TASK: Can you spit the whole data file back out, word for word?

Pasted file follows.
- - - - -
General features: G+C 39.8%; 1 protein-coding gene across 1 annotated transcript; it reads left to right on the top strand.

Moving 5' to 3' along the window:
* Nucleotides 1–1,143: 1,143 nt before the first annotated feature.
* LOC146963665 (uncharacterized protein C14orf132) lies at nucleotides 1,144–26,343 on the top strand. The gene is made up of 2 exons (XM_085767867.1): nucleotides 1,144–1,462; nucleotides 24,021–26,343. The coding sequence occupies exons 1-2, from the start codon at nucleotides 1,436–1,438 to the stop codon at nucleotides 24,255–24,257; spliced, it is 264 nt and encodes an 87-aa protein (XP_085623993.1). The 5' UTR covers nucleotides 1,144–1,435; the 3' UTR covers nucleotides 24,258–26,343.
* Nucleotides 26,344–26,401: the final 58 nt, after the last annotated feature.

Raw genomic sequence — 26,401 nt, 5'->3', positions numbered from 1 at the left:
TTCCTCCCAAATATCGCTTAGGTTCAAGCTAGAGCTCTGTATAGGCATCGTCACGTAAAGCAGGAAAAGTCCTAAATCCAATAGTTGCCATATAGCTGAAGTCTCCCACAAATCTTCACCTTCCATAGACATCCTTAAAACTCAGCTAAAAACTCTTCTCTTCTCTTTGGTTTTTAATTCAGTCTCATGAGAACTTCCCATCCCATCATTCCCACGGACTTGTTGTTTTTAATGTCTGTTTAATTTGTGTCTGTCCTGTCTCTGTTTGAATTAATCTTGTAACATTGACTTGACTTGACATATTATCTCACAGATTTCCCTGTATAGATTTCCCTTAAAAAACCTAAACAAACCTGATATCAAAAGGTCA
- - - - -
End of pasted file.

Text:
General features: G+C 39.8%; 1 protein-coding gene across 1 annotated transcript; it reads left to right on the top strand.

Moving 5' to 3' along the window:
* Nucleotides 1–1,143: 1,143 nt before the first annotated feature.
* LOC146963665 (uncharacterized protein C14orf132) lies at nucleotides 1,144–26,343 on the top strand. The gene is made up of 2 exons (XM_085767867.1): nucleotides 1,144–1,462; nucleotides 24,021–26,343. The coding sequence occupies exons 1-2, from the start codon at nucleotides 1,436–1,438 to the stop codon at nucleotides 24,255–24,257; spliced, it is 264 nt and encodes an 87-aa protein (XP_085623993.1). The 5' UTR covers nucleotides 1,144–1,435; the 3' UTR covers nucleotides 24,258–26,343.
* Nucleotides 26,344–26,401: the final 58 nt, after the last annotated feature.

Raw genomic sequence — 26,401 nt, 5'->3', positions numbered from 1 at the left:
TTCCTCCCAAATATCGCTTAGGTTCAAGCTAGAGCTCTGTATAGGCATCGTCACGTAAAGCAGGAAAAGTCCTAAATCCAATAGTTGCCATATAGCTGAAGTCTCCCACAAATCTTCACCTTCCATAGACATCCTTAAAACTCAGCTAAAAACTCTTCTCTTCTCTTTGGTTTTTAATTCAGTCTCATGAGAACTTCCCATCCCATCATTCCCACGGACTTGTTGTTTTTAATGTCTGTTTAATTTGTGTCTGTCCTGTCTCTGTTTGAATTAATCTTGTAACATTGACTTGACTTGACATATTATCTCACAGATTTCCCTGTATAGATTTCCCTTAAAAAACCTAAACAAACCTGATATCAAAAGGTCA